U.S. Federal Labor Relations Authority

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21:0112(21)NG - AFGE, National Council of Federal Grain Inspection Locals and DOA,FGIS -- 1986 FLRAdec NG

[ v21 p112 ]
The decision of the Authority follows:

 21 FLRA No. 21
                                            Case No. 0-NG-1034
    I. Statement of the Case
    The petition for review in this case is before the Authority because
 of an appeal filed under section 7105(a)(2)(D) and (E) of the Federal
 Service Labor-Management Relations Statute (the Statute).  It raises
 issues concerning the negotiability of the underlined portions of the
 following provisions of a negotiated agreement disapproved by the Agency
 head under section 7114(c) of the Statute.
                                Provision 1
                         ARTICLE 7 REPRESENTATION
       Section 1.  The parties acknowledge the right of bargaining unit
       members at all locations to have access to Union representation.
       The following sections provide the procedures for representation
       activities on official time other than bargaining and for the
       payment of travel expenses for Area Representatives meeting the
       criteria established in this Article.  Employees will contact the
       Union representative nearest the employee's location unless the
       representative is not available.  In that case, the Area
       Representative may be contacted.  Provision 2
    Statement 3(B)
       If travel is necessary, Area Representatives may request a
       reasonable amount of official time for representation duties from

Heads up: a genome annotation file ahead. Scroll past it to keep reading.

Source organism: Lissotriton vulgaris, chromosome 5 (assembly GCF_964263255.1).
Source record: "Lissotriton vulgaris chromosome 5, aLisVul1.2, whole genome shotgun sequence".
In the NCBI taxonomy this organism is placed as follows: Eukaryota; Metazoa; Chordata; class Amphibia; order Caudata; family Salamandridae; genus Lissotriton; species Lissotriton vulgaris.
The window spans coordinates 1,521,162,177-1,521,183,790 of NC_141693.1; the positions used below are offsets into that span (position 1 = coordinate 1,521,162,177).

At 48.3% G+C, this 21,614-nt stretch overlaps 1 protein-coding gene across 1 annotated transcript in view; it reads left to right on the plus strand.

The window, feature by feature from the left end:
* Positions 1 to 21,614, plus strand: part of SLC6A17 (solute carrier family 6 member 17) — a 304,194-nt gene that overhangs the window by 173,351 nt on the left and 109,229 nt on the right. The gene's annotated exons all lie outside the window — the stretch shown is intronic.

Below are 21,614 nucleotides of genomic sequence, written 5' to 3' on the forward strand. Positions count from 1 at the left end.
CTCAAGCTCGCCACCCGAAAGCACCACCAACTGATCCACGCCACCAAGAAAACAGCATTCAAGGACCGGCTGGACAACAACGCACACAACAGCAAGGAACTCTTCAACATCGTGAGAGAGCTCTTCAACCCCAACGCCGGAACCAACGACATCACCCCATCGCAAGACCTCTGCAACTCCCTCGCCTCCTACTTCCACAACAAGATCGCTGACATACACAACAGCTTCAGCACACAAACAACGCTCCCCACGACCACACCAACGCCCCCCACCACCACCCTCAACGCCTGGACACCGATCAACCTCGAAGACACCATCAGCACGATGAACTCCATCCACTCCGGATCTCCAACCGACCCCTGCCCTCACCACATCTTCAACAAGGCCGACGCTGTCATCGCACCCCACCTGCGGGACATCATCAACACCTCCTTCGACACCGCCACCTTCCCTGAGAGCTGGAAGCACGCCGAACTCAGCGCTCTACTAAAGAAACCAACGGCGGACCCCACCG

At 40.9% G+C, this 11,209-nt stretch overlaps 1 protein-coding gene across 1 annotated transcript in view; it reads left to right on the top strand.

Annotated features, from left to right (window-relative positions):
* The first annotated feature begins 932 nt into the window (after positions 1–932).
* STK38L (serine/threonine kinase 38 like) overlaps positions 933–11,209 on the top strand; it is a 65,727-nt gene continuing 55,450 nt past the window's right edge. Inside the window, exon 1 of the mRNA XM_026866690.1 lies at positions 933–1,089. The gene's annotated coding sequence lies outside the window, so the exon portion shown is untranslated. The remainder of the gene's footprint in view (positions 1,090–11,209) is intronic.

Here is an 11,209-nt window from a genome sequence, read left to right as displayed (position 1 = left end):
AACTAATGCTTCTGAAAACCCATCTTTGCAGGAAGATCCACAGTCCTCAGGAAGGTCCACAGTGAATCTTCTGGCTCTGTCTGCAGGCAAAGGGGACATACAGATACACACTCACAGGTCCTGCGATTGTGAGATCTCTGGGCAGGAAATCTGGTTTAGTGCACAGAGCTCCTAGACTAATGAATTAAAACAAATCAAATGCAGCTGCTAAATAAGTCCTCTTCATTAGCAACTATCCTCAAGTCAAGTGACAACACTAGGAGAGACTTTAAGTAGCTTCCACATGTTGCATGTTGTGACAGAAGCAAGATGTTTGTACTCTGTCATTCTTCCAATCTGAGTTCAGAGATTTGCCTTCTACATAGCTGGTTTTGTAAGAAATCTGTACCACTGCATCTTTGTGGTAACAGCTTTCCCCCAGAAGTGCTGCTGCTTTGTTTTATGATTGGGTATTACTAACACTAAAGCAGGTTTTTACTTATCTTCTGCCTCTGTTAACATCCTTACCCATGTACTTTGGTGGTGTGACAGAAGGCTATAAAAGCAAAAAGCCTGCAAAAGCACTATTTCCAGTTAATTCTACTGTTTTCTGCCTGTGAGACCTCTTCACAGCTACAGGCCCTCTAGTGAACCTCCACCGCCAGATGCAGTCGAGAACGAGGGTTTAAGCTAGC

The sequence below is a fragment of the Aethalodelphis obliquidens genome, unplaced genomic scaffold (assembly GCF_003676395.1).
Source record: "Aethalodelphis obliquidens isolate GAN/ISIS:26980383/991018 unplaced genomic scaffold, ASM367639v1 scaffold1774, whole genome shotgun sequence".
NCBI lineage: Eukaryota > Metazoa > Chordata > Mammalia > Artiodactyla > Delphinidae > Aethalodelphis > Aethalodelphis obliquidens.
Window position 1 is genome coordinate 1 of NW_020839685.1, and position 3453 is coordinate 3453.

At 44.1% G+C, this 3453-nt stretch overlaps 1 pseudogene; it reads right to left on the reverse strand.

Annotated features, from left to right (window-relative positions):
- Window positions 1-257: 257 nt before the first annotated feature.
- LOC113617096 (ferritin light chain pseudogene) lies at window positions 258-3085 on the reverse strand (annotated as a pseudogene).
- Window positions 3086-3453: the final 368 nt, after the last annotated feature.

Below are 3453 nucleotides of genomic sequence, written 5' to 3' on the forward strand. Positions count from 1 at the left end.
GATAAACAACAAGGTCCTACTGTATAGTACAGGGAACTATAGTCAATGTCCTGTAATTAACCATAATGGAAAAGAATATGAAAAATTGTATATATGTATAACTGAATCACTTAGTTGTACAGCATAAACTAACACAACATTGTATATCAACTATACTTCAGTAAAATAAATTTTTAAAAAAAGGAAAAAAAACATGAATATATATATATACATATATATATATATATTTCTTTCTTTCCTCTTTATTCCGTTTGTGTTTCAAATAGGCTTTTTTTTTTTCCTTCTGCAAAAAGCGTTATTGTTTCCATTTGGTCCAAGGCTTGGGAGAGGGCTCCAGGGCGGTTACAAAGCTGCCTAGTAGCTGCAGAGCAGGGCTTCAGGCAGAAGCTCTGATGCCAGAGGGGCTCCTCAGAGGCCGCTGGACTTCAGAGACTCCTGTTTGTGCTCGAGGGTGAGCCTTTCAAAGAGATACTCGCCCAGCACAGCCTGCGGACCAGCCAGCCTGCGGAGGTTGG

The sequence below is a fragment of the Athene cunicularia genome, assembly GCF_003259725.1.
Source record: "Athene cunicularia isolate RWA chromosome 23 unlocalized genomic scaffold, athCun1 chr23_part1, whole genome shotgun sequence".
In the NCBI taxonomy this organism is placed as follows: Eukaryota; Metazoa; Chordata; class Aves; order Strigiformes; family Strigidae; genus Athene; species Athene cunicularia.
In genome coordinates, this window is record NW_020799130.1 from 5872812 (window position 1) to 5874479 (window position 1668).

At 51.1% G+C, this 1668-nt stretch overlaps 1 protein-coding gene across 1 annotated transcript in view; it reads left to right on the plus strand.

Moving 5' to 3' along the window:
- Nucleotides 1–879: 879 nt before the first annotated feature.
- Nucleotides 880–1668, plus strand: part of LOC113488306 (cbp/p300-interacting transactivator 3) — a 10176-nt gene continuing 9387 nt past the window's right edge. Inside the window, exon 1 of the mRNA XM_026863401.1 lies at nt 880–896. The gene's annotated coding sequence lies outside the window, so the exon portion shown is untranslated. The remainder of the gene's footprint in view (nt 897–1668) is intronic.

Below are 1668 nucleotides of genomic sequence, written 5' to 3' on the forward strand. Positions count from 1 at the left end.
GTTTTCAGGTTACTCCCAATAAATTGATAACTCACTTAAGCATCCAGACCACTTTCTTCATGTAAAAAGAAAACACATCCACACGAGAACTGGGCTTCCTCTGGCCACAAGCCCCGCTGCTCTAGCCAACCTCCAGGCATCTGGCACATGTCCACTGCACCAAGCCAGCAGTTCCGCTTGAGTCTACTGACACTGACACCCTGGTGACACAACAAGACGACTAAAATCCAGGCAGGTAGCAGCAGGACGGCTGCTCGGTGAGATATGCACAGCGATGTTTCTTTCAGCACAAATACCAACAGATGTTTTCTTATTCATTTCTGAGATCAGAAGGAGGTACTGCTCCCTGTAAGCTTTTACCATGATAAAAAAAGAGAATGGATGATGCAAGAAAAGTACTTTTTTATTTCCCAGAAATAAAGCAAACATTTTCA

their supervisor.  The request shall include the general nature of
       the representational duty, the names and location of the
       employee(s) involved, and the estimated time required.  The
       requested time shall be approved unless the current work needs of
       the Agency cannot be met, in which case mutually agreeable
       arrangements will be made to approve the request as soon as
       possible.  Each Union representative or unit employee authorized
       to be on official time for the representational activity shall
       record the item involved in the remarks section of their time card
       or similar document.  Seventy-five hundred dollars ($7500) of
       travel expenses for representation duties shall be provided in
       accordance with applicable law and Government-wide regulations,
       provided that no more than $5,000 of the allocation may be
       expended during the first two years.  Travel expenses necessary
       for a representative to present a case at an Arbitration or MSPB
       proceeding shall not be deducted from the allocation.  In
       addition, travel expenses for participation in FLRA proceedings
       shall be authorized in accordance with 5 CFR 2429.13.  Provision 3
    Section 4.
       Official time shall be granted to bargaining unit employees acting
       as the representative for employees or the Union.  Official time
       shall be granted to bargaining unit employees who testify as